WASHINGTON, DC--APRIL 23, 2004--Jennie C. Hunter-Cevera, Ph.D., President, University of Maryland Biotechnology Institute, Baltimore, will receive the 2004 USFCC/J. Roger Porter Award. Supported by the United States Federation for Culture Collections (USFCC) and the American Society for Microbiology (ASM), the award recognizes Hunter-Cevera's remarkable expertise in collecting, maintaining, and preserving microbial cultures. At the ASM General Meeting, she will deliver the USFCC/J. Roger Porter Award Lecture, "Cultural Experiences of Thinking Like a Microbe."
An innovative scientist, Hunter-Cevera has created a host of techniques throughout her distinguished career for isolating and screening microorganisms, often discovering new species and products in the process. She began a program using ecological factors as a way to screen microorganisms living in natural environments; her work led to the successful isolation of Chromobacterium violaceum and the production of a new class of monobactam antibiotics from this microbe. She designed a program measuring enzyme activity that resulted in the discovery of a new enzyme class, the chloroperoxidases. While at the Lawrence Berkeley National Laboratory, she studied fungi and bacteria isolated from the contaminated Chernobyl power plant, along with specimens from the pristine environment of Russia's Lake Baikal. Microbes with novel enzymes have been isolated from these sites, as well as microorganisms with antimicrobial, anticancer, and novel herbicidal properties.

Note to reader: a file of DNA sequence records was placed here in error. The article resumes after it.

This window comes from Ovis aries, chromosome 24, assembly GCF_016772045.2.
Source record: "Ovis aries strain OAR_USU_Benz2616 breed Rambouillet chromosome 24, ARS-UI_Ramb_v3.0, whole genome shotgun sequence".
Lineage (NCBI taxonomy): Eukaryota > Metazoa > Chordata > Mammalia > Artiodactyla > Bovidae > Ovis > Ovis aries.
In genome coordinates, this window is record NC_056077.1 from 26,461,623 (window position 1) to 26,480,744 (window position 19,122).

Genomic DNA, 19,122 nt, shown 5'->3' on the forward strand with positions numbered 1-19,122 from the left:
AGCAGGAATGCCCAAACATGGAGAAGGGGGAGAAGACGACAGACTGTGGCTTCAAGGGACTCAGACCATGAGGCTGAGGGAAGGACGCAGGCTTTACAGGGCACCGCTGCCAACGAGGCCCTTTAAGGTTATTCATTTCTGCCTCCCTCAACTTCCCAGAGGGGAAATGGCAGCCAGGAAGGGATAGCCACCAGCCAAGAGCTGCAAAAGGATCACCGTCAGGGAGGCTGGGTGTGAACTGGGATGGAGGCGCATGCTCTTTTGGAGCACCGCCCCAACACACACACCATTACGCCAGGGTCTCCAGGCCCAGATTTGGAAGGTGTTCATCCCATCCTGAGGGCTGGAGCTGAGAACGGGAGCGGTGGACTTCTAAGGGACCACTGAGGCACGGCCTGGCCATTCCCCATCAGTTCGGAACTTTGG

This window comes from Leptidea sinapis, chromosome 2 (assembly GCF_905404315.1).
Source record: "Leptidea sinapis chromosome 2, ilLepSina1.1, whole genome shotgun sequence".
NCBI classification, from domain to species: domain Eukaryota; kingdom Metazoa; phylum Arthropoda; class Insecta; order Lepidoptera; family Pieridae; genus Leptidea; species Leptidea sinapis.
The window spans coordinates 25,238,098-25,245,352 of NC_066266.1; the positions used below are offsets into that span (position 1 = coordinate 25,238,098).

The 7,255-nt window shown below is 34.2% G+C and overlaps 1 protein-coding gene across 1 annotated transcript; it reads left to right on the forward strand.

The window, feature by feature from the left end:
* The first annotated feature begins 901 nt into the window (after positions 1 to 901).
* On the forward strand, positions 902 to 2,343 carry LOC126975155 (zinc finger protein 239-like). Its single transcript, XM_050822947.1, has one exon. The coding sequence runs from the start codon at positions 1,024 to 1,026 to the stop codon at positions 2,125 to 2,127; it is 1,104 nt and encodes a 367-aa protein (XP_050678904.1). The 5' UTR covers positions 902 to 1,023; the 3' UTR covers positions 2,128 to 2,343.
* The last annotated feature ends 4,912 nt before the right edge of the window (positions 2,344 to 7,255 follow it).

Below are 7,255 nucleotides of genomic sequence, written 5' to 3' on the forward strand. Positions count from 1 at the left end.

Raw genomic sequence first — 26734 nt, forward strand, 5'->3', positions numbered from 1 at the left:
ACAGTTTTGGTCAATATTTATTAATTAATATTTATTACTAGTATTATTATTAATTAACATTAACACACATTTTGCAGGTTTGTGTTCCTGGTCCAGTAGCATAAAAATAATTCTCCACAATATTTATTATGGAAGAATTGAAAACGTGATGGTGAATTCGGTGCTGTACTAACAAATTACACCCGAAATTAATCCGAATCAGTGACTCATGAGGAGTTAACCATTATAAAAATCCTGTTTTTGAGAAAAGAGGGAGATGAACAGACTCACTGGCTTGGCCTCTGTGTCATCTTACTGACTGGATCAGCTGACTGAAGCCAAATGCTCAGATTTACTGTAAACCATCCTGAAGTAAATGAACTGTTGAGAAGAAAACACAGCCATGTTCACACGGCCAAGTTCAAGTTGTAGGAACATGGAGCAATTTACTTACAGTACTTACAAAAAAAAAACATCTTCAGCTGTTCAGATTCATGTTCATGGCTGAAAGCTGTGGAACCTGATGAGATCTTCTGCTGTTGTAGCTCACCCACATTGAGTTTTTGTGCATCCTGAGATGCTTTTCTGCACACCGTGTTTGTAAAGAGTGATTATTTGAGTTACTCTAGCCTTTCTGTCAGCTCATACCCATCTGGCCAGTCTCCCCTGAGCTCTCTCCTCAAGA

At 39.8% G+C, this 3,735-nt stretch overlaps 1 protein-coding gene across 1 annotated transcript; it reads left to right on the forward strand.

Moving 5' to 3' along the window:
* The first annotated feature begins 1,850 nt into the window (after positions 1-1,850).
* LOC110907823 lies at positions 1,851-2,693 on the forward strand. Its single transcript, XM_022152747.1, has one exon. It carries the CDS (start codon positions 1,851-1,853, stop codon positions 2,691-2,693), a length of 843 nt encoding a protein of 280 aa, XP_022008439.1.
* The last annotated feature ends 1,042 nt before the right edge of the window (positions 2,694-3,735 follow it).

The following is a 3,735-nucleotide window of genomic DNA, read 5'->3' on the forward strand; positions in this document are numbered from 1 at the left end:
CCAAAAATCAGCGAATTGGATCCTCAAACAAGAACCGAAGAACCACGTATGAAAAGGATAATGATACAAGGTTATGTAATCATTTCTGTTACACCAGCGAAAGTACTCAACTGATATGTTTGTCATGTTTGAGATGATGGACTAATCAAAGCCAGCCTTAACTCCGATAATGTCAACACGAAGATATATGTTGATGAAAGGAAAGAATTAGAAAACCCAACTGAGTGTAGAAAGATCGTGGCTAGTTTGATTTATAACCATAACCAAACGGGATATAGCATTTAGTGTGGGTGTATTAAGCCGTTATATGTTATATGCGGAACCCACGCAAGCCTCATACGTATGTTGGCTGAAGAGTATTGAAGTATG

She is also known for her astute use of technology to manage culture collections. As a doctoral student, Hunter-Cevera initiated the first ecological computer database for comparative analyses of species and habitat relationships at Rutgers University. She founded the first industrial collection of recombinant microbial cultures; her published paper on establishing and maintaining such collections is a model for biotechnology resource centers. Another hallmark of Hunter-Cevera's achievements is her innovative application of existing technologies: at the Lawrence Berkeley Laboratory, she deployed such techniques as infrared microspectroscopy and stable carbon dioxide isotopes to localize bacteria and characterize their biological activity.
An elected Fellow of the American Academy of Microbiology, Hunter-Cevera received her B.A. in biology and M.A. in microbiology from West Virginia University, Morgantown, and her Ph.D. in microbiology from Rutgers University, New Brunswick, New Jersey. She is a past president of USFCC and of the Society for Industrial Microbiology.
The USFCC/J. Roger Porter Award will be presented at the 104th General Meeting of the American Society for Microbiology (ASM), May 23–27, 2004, in New Orleans, Louisiana. ASM is the largest single life science society, composed of over 42,000 scientists, teachers, physicians, and health professionals. Its mission is to promote research and training in the microbiological sciences and to assist communication between scientists, policymakers, and the public to improve health, economic well-being, and the environment.
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